These example sentences are selected automatically from various online news sources to reflect current usage of the word 'tolerate.' Views expressed in the examples do not represent the opinion of Merriam-Webster or its editors. Send us feedback.

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First Known Use of tolerate

1524, in the meaning defined at sense 2

History and Etymology for tolerate

Latin toleratus, past participle of tolerare to endure, put up with; akin to Old English tholian to bear, Latin tollere to lift up, latus carried (suppletive past participle of ferre), Greek tlēnai to bear

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Statistics for tolerate

Last Updated

12 Mar 2019

Look-up Popularity

Time Traveler for tolerate

The first known use of tolerate was in 1524

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More Definitions for tolerate

tolerate

verb

English Language Learners Definition of tolerate

: to allow (something that is bad, unpleasant, etc.) to exist, happen, or be done
: to experience (something harmful or unpleasant) without being harmed
: to accept the feelings, behavior, or beliefs of (someone)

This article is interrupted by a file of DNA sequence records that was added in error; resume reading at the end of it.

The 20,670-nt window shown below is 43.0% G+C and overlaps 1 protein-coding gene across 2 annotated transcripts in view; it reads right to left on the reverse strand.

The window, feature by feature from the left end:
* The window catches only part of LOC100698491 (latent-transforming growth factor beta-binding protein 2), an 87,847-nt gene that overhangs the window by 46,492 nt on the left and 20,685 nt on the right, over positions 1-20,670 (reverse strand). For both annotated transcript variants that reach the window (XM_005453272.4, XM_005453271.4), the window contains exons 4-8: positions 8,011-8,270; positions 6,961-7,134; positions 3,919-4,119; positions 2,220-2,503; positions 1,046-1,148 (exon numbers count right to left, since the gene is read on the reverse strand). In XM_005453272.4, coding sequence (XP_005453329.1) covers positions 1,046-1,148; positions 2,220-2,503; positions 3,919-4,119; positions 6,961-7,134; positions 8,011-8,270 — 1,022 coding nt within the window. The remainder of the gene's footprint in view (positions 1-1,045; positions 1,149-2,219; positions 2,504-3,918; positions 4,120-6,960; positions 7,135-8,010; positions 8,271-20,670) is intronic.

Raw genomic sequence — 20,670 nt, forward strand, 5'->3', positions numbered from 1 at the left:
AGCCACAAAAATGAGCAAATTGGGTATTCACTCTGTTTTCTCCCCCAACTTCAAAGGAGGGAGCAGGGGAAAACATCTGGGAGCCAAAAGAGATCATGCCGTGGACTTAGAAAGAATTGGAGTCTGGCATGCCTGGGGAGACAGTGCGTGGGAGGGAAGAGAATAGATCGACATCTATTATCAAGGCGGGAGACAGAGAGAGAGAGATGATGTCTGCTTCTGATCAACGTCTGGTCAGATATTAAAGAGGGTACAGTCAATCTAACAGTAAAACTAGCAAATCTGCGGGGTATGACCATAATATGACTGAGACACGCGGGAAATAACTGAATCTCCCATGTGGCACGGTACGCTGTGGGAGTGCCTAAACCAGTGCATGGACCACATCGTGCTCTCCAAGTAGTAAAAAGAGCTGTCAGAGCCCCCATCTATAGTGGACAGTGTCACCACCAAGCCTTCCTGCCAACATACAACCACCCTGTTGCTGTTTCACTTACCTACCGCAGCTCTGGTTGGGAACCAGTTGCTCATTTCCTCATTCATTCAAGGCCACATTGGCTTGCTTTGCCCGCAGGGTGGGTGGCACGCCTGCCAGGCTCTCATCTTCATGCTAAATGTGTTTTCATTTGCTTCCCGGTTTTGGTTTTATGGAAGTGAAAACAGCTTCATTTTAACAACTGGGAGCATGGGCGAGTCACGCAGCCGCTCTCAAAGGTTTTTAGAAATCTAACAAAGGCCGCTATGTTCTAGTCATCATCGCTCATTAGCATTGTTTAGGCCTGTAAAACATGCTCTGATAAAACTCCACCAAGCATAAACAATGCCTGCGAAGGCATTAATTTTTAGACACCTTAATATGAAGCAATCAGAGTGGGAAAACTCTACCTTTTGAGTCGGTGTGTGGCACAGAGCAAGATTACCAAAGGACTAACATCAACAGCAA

tolerate

verb
tol·​er·​ate | \ ˈtä-lə-ˌrāt How to pronounce tolerate (audio) \
tolerated; tolerating

Kids Definition of tolerate

1 : to allow something to be or to be done without making a move to stop it Our teacher will tolerate a certain amount of giggling.
2 : to stand the action of These plants tolerate drought well.

tolerate

transitive verb
tol·​er·​ate | \ ˈtäl-ə-ˌrāt How to pronounce tolerate (audio) \
tolerated; tolerating

Medical Definition of tolerate

: to endure or resist the action of (as a drug or food) without serious side effects or discomfort : exhibit physiological tolerance for a premature baby…does not tolerate fats very well— H. R. Litchfield & L. H. Dembo

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More from Merriam-Webster on tolerate

Rhyming Dictionary: Words that rhyme with tolerate

Thesaurus: All synonyms and antonyms for tolerate

Spanish Central: Translation of tolerate

Nglish: Translation of tolerate for Spanish Speakers

Britannica English: Translation of tolerate for Arabic Speakers

Comments on tolerate